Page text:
Society

Report: White Supremacists Infiltrated Law Enforcement

| by Ray Brown

The FBI has investigated local police departments it believes may have been infiltrated by white supremacist groups, according to a counterterrorism policy guide.

"Domestic terrorism investigations focused on militia extremists, white supremacist extremists, and sovereign citizen extremists often have identified active links to law enforcement officers," reads the 2015 guide obtained by The Intercept.

But concerns over white supremacist infiltration into local police departments isn't new.

In 2006, an FBI internal intelligence assessment said there was evidence that white supremacist groups have "historical" interest in "infiltrating law enforcement communities or recruiting law enforcement personnel."

Popular Video

This young teenage singer was shocked when Keith Urban invited her on stage at his concert. A few moments later, he made her wildest dreams come true.

Such infiltration "can lead to investigative breaches and can jeopardize the safety of law enforcement sources or personnel," according to the memo.

The memo also expressed concern about "ghost skins," a term used among white supremacists to describe "those who avoid overt displays of their beliefs to blend into society and covertly advance white supremacist causes."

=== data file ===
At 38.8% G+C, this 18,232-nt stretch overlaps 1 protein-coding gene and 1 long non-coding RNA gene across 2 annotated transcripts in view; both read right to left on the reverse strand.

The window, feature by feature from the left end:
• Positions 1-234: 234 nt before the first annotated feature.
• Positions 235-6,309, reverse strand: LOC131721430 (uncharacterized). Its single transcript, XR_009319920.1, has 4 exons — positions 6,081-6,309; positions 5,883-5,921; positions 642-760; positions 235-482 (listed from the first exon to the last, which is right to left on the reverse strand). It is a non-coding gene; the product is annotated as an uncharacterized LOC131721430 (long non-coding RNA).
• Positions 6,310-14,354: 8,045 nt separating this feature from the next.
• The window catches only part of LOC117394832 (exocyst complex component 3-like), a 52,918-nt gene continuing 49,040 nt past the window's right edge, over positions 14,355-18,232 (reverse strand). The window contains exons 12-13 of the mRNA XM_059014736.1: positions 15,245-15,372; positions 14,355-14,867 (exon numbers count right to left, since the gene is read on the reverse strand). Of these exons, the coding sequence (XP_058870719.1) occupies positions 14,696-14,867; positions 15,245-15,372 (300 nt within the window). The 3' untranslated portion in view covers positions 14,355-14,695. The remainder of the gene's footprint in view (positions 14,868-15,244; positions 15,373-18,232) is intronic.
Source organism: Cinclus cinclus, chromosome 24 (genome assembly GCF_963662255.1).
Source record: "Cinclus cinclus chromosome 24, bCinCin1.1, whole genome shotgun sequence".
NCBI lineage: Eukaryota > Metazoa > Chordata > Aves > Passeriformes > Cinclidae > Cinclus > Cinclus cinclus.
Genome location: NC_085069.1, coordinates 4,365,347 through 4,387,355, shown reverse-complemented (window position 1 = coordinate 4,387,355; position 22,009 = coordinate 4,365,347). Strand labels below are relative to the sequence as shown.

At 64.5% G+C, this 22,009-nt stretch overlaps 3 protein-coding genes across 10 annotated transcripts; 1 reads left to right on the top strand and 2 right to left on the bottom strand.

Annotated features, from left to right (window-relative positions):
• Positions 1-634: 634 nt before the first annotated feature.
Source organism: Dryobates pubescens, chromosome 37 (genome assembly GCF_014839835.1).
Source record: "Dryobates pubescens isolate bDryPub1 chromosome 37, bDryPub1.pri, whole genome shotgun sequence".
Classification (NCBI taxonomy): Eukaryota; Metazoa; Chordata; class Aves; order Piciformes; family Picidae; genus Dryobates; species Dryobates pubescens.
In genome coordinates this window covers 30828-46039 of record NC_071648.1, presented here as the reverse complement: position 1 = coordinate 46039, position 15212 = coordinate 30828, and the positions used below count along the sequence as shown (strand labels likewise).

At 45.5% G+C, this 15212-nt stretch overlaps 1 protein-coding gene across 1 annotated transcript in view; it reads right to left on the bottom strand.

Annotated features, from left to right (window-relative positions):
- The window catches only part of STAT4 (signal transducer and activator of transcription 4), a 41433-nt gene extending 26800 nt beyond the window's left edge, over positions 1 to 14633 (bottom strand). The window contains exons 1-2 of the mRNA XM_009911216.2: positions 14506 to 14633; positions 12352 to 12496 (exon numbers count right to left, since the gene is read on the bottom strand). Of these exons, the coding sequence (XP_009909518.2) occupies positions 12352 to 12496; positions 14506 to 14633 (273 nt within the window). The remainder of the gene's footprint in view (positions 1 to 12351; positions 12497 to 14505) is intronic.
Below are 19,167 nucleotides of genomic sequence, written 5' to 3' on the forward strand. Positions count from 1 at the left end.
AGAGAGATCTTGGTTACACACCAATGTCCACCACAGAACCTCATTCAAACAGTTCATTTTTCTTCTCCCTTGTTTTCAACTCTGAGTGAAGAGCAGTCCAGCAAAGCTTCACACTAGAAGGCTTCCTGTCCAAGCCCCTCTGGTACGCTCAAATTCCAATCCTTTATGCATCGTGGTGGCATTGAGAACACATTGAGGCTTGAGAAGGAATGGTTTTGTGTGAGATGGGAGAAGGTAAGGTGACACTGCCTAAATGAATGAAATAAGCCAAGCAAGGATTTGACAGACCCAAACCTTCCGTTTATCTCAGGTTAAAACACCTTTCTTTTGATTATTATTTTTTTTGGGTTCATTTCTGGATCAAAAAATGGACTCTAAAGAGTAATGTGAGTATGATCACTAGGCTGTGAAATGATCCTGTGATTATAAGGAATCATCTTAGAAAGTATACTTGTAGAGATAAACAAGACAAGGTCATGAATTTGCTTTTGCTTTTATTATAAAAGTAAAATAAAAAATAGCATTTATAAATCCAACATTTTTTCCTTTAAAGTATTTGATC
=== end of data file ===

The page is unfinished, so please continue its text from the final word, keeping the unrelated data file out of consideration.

One case referred to a white supremacist group that encouraged ghost skins to work in law enforcement to get information about any potential investigations.

White supremacist groups working in law enforcement is not a newly discovered phenomenon.

Popular Video

This young teenage singer was shocked when Keith Urban invited her on stage at his concert. A few moments later, he made her wildest dreams come true:

The roots of white supremacy in policing can be traced all the way back to the days of slavery, according to Eastern Kentucky University professor Victor Kappeler.

But in recent years, there has been several documented cases of white supremacists working in law enforcement, reported Fusion.

One such case was in 1991, when Los Angeles County sheriff's deputies were found to have used "terrorist-type tactics" to violate the civil rights of blacks and Latinos, according to the Los Angeles Times.

"The actions of many deputies working in the Lynwood substation are motivated by racial hostility," U.S. District Judge Terry J. Hatter Jr. wrote at the time. "These deputies regularly disregard the civil rights of individuals they have sworn to protect. Many of the incidents which brought about this motion involved a group of Lynwood-area deputies who are members of a neo-Nazi, white supremacist gang -- the Vikings -- which exists with the knowledge of departmental policy makers." 

Sources: The Intercept, Los Angeles Times, Eastern Kentucky University, Fusion / Photo credit: Froofroo/Wikimedia Commons

Will the FBI work to prevent neo-Nazis in police departments?
Yes - 0%
Yes - 0%